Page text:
KOTOV SYNDROME - when a [chess] player thinks for a long time, only to make a blunder at the last minute. [Named in honour of Soviet chess grandmaster Alexander Kotov (1913-81), pictured, who put opponents under immense pressure.] Unless you can combine poise with brainpower, then your solving is prone to the Kotov syndrome.
JUNOESQUE [jew-NO-esk] queenly; regal; of an elegant statue. [After Juno - the Roman god of marriage, and queen of the gods.] Parisian models will often stand Junoesque at the catwalk's extreme.
ARCHITOURIST - a traveller planning their itinerary around notable buildings and other structures [Hybrid of architecture and tourst] No architourist worth their salt would whine about an ABC tour of Europe: Another Bloody Cathedral.
OOBLECK - cornstarch-and-water mix used in chemistry classes to demonstrate the behaviour of non-Newtonian fluids. [Named after the sticky slime threatening the Kingdom of Didd in Dr Seuss's 1949 book, Bartholomew and the Oobleck.]
NEGRONI SBAGLIATO [nair-GROW-nee sbarg-LEE-ar-toh] - cocktail comprising Campari, sweet vermouth and prosecco [Literally 'wrong Negroni' in Italian after a Milan bar-owner added brut prosecco rather than gin to a client's Negroni.] Believe me, a Negroni sbagliato is a sippable piece of serendipity.
SABRAGE [SAY-bredge] - the act of opening a champagne bottle by quickly sliding a sword's dull edge down the neck [From German (dialect) Sabel - or sword] Who needs to pop a Veuve cork when sabrage is all the suaver?
ALPHONSE [al-FONCE] - the younger boyfriend of a wealthy or powerful older woman. [After the title character of Alexandre Dumas's 1872 novel, Monsieur Alphonse] One era's toyboy is another epoch's Alphonse.
MATEOTECHNY [MAT-ee-oh-TEK-nee] - a futile or unprofitable field of research [Greek: vain art/science] Cynics might view cryptic crosswords as mateotechny, failing to see how rewording they can be.
GREEBLE - elaborate details added to an object's surface so as to make it more visually intriguing - a common ruse applied to sci-fi props; also called a nurnie [Origin unknown] Lightsabres and spacecraft in the Star Wars films abound in greebles.
VINCULUM - horizontal line that divides a fraction; (in anatomy) any narrow structure joining two parts; a ligament [Latin: bond, from vincire to bind] Place numbers above and below a hyphen, and you make a vinculum.
THALWEG [TAHL-veg - or THARL-weg] - the line of fastest flow or deepest water along a river's course [From German valley-way] Along some riparian borders, a river's thalweg can determine which abutting nation owns what islands en route.
RANCIO [ran-SEE-oh] - nutty flavour peculiar to sherry and other fortified wines. [From Latin, rancidus - rancid, rotten] Next time you savour a Madeira, feel free to detect a rancio depth amid the leather and tobacco notes.
FLEHMEN [rhymes with 'stamen'] - response among male mammals when they detect particular female smells, typified by lip-curling and head-raising. [From Upper Saxony dialect, flemmen to look spiteful] A female pug's piddle will trigger a flehmen even within a male mastiff.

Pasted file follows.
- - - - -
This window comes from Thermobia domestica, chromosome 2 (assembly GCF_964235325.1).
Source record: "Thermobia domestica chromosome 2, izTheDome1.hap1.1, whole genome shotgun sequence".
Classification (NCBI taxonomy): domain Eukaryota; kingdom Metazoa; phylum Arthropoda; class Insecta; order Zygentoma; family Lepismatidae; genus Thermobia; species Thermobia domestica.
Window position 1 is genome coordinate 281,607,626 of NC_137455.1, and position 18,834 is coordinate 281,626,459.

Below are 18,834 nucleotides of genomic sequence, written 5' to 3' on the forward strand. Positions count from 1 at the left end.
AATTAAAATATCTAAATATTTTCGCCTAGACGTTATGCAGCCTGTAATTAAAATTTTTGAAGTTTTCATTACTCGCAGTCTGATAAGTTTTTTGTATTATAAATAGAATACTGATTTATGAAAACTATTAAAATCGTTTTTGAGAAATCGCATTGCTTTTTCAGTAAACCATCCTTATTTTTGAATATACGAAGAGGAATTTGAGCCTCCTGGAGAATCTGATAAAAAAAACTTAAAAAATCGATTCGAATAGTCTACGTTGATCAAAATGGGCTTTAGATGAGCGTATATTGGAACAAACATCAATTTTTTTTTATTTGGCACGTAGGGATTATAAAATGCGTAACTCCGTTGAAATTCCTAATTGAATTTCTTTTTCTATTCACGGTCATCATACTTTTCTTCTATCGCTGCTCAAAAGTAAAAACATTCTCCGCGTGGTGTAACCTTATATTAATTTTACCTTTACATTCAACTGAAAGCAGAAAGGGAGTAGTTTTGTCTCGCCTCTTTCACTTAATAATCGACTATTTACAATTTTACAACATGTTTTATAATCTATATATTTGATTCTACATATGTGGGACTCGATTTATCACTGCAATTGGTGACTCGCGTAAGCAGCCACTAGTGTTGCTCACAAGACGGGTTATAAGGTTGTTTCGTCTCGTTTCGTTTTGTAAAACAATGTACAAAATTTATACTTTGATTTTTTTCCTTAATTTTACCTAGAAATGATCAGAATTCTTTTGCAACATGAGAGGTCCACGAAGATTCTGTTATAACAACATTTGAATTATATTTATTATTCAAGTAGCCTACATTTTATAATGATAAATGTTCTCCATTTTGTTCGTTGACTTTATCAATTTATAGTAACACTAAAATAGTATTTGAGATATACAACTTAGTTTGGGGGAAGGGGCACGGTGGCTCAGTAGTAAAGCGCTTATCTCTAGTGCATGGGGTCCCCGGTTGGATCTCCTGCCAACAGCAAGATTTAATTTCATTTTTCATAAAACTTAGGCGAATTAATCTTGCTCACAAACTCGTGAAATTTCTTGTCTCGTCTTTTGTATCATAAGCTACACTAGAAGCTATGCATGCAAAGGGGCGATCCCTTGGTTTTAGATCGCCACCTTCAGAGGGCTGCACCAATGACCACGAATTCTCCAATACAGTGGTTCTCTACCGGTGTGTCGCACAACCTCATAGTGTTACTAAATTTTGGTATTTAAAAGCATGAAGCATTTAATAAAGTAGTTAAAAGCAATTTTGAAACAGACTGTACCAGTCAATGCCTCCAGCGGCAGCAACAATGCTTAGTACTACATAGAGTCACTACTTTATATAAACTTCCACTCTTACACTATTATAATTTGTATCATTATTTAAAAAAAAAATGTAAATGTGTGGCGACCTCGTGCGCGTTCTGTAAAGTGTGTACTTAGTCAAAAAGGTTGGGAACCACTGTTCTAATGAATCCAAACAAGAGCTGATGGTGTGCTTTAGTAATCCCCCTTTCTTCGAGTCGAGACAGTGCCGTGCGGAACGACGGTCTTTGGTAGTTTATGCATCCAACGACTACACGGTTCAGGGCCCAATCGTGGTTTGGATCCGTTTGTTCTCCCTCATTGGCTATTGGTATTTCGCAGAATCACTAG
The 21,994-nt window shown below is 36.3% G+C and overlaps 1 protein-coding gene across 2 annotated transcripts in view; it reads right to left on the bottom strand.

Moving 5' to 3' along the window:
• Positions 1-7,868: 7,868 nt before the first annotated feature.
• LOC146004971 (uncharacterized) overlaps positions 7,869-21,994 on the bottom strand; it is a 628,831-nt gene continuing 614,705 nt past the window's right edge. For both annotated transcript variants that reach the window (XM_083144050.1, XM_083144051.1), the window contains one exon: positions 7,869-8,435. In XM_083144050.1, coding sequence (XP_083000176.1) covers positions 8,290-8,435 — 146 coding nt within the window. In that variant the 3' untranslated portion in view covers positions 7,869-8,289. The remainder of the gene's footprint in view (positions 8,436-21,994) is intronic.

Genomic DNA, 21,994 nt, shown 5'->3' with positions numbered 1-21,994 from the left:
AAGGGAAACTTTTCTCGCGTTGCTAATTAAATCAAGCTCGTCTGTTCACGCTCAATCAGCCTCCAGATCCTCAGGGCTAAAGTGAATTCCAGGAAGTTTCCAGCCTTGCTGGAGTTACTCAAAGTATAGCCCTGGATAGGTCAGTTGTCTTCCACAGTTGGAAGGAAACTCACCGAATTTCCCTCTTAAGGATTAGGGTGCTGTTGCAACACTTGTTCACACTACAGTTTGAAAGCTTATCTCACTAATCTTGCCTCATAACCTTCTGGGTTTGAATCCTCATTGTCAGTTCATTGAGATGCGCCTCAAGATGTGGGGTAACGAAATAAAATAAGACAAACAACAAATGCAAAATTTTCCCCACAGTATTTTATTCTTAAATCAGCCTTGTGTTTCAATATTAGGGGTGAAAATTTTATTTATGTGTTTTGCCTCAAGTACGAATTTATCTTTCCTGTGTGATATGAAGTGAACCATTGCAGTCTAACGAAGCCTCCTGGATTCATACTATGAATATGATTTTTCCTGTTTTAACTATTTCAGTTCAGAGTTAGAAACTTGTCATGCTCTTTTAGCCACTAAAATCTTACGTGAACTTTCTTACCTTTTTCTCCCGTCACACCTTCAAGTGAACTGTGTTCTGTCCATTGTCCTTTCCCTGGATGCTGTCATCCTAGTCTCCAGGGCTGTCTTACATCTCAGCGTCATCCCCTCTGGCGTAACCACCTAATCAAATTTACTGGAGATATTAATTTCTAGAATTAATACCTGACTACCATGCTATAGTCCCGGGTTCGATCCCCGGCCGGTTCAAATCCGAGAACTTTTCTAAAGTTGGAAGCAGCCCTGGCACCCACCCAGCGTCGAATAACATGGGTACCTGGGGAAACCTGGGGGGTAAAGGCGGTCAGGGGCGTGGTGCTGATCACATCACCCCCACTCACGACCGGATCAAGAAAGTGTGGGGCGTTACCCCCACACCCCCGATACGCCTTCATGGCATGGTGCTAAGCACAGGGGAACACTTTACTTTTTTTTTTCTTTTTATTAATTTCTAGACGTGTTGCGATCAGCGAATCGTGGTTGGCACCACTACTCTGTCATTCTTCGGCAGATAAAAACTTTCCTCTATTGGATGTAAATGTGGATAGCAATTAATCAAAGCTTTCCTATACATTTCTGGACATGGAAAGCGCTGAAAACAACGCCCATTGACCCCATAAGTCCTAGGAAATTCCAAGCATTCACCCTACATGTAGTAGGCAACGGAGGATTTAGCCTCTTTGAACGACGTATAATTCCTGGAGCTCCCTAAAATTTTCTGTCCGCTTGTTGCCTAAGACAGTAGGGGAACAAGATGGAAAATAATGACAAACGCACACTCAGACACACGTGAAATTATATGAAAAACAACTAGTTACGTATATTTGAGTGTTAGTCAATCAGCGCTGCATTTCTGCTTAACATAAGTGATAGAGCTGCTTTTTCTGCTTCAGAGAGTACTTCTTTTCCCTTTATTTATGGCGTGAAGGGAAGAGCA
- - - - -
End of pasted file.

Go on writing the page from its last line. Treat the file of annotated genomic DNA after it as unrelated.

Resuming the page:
IRREDENTIST - person advocating the acquisition of territory that was once part of their own nation. [From Italian, irredentista, via the phrase 'Italia irredenta' - Italy unredeemed.] No surprise, given the historic scope of the Holy Roman Empire, that Italy is rife with irredentists.
CHADBAND - unctuous hypocrite [Named after the self-serving preacher of Dickens' Bleak House, 1853] Your typical yes-person is a latter-day chadband.
ROCAILLE [rock-EYE] - pebbles and shells used as ornamentation, especially within grottoes or fountains; moulded scrollwork of the 1700s that mimics water-worn stone [French 'pebble-work'] Rocaille is seen as an artful alternative to stucco or generic pebbledash.
Eight more clues that still puzzle me, half of them drawn from a Times book, published 2016.
On paper, I might have solved them, yet somehow their wordplay continues to gnaw me. What have I missed? A classical allusion? A bit of UK vernacular? Only your insight will ease my plight.
If you can see what I'm not seeing, let me know. How does each clue work? And can you craft your own clue for any of these same answers? Cheers.
1. Take away copper and half of lead from rear of toy? = MINUS [Times 11,800]
2. Duty that could be tinier possibly? = RESPONSIBILITY [Times 11,800]
3. Military ruler’s command to soldiers about bad error in the field = SHOGUN [Times 11,816]
4. Cover case before dispatching a dozen in box = SUM UP [Times book]
5. Networks = TOILS [Times book]
6. Fast runner often in form = HARE [Times book]
7. Cooler sort of house where shades may close on boy = PRISON [Times book]
8. Ape downs energy drink = MEAD [Sunday Times 1212]
BAGASSE [bah-GAS] - the leftover pulp from refined sugar cane, used as fuel or paper stock [From French via Spanish bagazo - dregs - from baga (husk), and further back, Latin's baca, or berry] You can't make sugar without generating a little bagasse.
MOULDY FIG - strict adherent of older jazz genres. [Origin unknown] Hepcats and beatniks are a tad too ad-lib for the trad-loving mouldy fig.
CHONMAGE [CHON-maij] - traditional topknot sported by sumo wrestlers and samurai warriors [Japanese] It's believed the chonmage (or 'mage') style arose in the 600AD period of Japanese history.